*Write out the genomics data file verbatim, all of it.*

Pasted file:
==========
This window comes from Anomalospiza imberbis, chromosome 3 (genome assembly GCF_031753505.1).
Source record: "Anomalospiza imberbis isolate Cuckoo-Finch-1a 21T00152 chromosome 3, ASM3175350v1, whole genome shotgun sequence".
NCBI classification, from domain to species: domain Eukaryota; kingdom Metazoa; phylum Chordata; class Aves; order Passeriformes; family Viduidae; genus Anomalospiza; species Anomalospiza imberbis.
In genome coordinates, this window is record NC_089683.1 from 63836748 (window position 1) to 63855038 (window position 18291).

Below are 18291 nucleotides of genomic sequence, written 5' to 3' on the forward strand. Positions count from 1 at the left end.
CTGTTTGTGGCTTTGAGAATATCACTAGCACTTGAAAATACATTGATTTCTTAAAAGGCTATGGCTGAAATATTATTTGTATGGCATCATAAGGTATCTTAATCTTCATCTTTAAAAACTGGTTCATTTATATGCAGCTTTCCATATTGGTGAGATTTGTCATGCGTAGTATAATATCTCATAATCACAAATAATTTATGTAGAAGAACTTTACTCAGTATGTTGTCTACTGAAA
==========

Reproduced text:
This window comes from Anomalospiza imberbis, chromosome 3 (genome assembly GCF_031753505.1).
Source record: "Anomalospiza imberbis isolate Cuckoo-Finch-1a 21T00152 chromosome 3, ASM3175350v1, whole genome shotgun sequence".
NCBI classification, from domain to species: domain Eukaryota; kingdom Metazoa; phylum Chordata; class Aves; order Passeriformes; family Viduidae; genus Anomalospiza; species Anomalospiza imberbis.
In genome coordinates, this window is record NC_089683.1 from 63836748 (window position 1) to 63855038 (window position 18291).

Below are 18291 nucleotides of genomic sequence, written 5' to 3' on the forward strand. Positions count from 1 at the left end.
CTGTTTGTGGCTTTGAGAATATCACTAGCACTTGAAAATACATTGATTTCTTAAAAGGCTATGGCTGAAATATTATTTGTATGGCATCATAAGGTATCTTAATCTTCATCTTTAAAAACTGGTTCATTTATATGCAGCTTTCCATATTGGTGAGATTTGTCATGCGTAGTATAATATCTCATAATCACAAATAATTTATGTAGAAGAACTTTACTCAGTATGTTGTCTACTGAAA